Meklit Hadero: The Great Harmonizer
Montreal, Canada – With a voice as fresh as the flower thatÃ¢â‚¬â„¢s always tucked into her hair, Meklit Hadero mixes genres and styles, as comfortable with Ethiopian jazz as San Francisco coffeehouse folk. Always active, sheÃ¢â‚¬â„¢s releasing two albums this year, is a TED senior fellow (a title bestowed upon Ã¢â‚¬Å“young world-changersÃ¢â‚¬Â in the fields of Technology, Entertainment and Design) and has put together the Arba Minch arts collective, a group that aims to create cultural links between Ethiopia and the rest of the world, so named for a town in Southern Ethiopia. But thatÃ¢â‚¬â„¢s not all. With the Nile Project, Meklit wishes, through music, to draw together the countries, cultures and communities that lie on the famed African river. No wonder, when asked for a description of herself and her work, Meklit replies, Ã¢â‚¬Å“I like being a paragraph rather than a sentence,Ã¢â‚¬Â laughing.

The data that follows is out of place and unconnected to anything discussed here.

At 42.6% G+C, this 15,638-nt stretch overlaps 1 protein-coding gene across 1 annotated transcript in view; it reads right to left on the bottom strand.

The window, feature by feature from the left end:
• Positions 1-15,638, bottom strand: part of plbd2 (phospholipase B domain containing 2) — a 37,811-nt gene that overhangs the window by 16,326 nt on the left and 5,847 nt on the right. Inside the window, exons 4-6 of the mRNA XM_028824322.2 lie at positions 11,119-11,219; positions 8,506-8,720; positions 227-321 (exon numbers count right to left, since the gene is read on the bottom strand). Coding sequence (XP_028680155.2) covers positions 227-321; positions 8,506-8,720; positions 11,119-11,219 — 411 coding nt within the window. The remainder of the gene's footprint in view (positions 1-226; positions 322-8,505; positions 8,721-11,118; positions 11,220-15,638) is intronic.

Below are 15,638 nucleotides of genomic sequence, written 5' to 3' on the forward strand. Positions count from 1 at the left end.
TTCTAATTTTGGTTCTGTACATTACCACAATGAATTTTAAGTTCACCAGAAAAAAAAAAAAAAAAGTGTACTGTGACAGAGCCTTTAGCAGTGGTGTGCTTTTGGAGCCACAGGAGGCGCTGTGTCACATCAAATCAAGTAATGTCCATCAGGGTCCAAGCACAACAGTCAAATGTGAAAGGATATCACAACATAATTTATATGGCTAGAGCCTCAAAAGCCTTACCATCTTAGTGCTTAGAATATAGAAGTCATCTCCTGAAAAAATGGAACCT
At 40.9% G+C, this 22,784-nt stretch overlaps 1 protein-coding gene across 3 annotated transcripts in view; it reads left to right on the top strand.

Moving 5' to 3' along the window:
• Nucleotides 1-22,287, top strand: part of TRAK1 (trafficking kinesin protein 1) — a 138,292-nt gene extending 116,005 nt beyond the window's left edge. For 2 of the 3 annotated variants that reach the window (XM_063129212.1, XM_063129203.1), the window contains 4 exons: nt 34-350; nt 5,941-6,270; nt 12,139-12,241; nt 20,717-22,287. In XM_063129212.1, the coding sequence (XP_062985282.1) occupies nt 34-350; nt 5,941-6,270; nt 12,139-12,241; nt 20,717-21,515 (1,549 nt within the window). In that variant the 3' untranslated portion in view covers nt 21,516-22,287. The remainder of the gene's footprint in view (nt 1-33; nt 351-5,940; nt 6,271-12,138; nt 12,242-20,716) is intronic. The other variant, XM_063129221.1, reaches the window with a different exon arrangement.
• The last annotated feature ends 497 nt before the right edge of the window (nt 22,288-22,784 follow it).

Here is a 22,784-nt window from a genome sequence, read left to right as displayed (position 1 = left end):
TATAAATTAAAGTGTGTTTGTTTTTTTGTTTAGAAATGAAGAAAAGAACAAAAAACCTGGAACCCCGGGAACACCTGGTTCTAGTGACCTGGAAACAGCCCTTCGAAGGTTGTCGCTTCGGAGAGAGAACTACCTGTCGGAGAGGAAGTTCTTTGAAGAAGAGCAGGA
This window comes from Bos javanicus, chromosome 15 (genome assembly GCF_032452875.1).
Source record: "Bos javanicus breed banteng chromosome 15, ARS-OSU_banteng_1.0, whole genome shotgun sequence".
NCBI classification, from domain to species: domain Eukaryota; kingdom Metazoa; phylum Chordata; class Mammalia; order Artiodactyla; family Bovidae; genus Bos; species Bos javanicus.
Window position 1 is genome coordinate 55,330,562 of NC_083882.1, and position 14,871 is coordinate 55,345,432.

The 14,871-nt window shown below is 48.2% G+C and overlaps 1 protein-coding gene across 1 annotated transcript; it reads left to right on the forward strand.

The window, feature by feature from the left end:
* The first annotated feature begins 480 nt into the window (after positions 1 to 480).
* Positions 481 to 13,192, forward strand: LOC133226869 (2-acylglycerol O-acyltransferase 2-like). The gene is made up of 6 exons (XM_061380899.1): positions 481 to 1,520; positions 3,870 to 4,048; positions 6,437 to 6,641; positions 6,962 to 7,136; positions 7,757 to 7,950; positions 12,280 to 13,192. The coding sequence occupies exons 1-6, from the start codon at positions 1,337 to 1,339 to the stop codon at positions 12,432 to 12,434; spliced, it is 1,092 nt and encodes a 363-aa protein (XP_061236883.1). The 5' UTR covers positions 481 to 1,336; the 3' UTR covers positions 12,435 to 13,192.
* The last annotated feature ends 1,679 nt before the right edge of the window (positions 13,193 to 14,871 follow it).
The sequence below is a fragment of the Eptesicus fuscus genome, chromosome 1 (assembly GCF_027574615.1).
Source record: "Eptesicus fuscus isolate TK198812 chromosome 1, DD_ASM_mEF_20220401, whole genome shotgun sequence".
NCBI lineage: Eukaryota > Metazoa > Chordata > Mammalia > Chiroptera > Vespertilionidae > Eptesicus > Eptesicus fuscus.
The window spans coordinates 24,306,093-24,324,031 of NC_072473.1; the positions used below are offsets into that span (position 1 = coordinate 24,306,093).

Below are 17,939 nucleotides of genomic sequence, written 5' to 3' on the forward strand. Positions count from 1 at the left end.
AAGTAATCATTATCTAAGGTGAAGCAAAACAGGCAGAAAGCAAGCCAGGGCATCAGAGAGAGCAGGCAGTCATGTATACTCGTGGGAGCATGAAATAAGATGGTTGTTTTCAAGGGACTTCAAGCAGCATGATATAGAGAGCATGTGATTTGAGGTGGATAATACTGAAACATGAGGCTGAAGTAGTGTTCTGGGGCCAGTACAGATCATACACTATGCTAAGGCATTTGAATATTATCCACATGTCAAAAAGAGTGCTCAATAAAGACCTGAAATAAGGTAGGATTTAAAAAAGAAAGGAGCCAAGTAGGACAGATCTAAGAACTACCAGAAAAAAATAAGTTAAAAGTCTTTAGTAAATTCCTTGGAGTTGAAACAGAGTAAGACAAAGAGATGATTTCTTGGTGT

In advance of her second appearance in Montreal, Meklit spoke to theÃ‚Â Mirrorabout music, community and her love for our city.Ã‚Â
Mirror:Ã‚Â You have East African influences, but your music is also jazzy and folky. How would you describe your music?
Meklit Hadero:Ã‚Â Pretty much how you just described it. ThatÃ¢â‚¬â„¢s pretty accurate. I usually talk about it as sitting at the intersection of jazz, folk and some Ethiopian influences, especially in the way that I sing and
the vocal style. So itÃ¢â‚¬â„¢s all three of those things together in an improvisation.Ã‚Â
M:Ã‚Â Your show at last summerÃ¢â‚¬â„¢s Nuits dÃ¢â‚¬â„¢Afrique was very well received.
MH:Ã‚Â I completely fell in love with Montreal. I really, really did. And I hope that I get to spend an extended period of time there at some point. The thing that I really liked the most and the thing that was inspiring was I felt like there was an openness to music there, and an openness of the audience to really go with you as a performer. ItÃ¢â‚¬â„¢s actually really rare in terms of all the touring that IÃ¢â‚¬â„¢ve done, and I just found it to be a very special place. The people were just so warm, and it was amazing. Read More